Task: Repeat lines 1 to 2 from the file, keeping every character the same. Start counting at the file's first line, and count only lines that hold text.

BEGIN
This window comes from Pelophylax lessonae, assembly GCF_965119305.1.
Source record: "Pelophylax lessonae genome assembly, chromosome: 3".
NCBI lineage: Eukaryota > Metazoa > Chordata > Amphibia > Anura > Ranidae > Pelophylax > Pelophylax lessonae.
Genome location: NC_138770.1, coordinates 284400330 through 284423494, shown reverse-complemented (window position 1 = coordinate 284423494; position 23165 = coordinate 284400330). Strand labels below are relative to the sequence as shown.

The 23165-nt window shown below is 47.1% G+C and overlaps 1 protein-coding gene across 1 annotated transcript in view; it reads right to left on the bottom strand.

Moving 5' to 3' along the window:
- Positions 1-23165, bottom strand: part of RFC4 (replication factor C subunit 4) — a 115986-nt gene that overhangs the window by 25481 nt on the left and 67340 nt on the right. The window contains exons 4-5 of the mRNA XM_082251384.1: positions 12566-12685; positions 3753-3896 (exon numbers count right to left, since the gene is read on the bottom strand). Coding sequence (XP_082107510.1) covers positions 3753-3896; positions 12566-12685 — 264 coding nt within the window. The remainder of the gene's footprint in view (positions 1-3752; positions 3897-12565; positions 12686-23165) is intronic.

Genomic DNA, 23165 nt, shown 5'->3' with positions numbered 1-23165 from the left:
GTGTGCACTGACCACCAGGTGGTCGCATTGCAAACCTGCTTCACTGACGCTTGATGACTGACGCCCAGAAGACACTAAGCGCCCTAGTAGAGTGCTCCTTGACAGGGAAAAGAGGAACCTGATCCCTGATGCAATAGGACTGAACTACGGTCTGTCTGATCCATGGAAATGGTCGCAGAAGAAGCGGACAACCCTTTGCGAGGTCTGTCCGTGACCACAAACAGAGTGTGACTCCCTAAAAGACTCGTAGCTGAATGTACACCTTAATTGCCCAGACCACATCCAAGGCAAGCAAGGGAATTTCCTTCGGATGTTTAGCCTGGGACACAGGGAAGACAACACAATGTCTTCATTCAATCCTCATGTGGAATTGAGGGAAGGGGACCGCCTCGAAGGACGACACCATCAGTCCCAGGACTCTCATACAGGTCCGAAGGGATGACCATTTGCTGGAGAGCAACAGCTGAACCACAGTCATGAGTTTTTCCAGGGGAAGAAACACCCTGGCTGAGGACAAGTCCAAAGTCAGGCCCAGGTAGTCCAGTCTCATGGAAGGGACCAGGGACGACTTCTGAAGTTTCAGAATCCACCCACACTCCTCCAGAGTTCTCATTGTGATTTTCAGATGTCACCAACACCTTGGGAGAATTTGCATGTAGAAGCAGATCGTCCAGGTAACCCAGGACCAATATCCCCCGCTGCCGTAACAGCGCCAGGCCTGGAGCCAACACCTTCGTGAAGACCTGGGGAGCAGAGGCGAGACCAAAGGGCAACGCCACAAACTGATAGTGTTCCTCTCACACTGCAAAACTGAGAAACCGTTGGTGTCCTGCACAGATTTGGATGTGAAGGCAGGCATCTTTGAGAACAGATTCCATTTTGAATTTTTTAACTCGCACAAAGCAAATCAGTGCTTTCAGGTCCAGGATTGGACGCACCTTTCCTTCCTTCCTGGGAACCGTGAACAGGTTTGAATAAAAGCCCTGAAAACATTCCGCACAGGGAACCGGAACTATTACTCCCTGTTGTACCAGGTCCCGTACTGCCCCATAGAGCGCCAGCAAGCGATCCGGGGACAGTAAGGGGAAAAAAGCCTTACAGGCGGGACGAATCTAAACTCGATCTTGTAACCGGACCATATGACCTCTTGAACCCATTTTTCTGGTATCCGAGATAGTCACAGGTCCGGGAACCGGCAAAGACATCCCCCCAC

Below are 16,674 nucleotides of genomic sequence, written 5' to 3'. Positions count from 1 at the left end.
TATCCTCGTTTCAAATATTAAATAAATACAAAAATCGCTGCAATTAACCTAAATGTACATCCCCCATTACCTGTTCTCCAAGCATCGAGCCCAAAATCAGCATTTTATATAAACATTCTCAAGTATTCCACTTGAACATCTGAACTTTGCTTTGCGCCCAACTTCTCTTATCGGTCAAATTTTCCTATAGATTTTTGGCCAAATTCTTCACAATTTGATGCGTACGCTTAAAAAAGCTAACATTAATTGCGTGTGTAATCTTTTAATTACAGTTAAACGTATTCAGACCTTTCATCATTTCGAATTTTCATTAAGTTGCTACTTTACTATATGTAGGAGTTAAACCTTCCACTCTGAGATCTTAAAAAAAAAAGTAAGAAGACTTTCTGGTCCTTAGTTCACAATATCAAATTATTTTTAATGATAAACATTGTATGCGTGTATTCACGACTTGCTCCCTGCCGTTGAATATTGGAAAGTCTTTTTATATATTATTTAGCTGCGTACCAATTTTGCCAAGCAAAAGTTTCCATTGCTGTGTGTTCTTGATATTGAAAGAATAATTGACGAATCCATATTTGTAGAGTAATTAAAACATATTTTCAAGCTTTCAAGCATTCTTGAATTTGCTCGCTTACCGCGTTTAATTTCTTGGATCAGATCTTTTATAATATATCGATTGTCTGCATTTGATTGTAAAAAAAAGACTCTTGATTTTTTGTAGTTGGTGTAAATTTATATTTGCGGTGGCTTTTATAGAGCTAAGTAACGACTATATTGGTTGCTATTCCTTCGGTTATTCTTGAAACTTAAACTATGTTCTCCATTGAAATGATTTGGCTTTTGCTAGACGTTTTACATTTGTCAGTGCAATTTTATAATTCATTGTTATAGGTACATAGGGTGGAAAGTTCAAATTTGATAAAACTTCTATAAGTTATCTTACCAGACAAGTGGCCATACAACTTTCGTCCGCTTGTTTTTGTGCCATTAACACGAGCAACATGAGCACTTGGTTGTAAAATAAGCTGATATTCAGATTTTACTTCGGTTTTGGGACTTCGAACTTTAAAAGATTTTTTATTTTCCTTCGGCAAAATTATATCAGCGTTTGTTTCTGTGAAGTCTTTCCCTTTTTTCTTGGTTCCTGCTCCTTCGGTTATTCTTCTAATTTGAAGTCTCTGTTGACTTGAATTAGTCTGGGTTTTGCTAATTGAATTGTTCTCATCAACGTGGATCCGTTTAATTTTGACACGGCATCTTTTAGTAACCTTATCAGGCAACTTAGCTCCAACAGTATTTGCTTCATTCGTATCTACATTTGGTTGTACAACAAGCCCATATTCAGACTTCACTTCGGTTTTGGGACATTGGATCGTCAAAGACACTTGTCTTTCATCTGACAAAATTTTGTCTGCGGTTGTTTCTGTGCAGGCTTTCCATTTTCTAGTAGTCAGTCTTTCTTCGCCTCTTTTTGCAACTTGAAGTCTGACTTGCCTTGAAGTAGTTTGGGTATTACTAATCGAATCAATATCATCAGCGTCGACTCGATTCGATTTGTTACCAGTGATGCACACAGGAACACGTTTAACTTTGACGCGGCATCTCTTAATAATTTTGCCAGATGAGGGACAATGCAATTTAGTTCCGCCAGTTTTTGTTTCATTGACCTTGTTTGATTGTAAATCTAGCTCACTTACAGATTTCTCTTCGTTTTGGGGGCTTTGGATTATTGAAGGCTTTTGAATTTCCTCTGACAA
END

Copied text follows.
This window comes from Pelophylax lessonae, assembly GCF_965119305.1.
Source record: "Pelophylax lessonae genome assembly, chromosome: 3".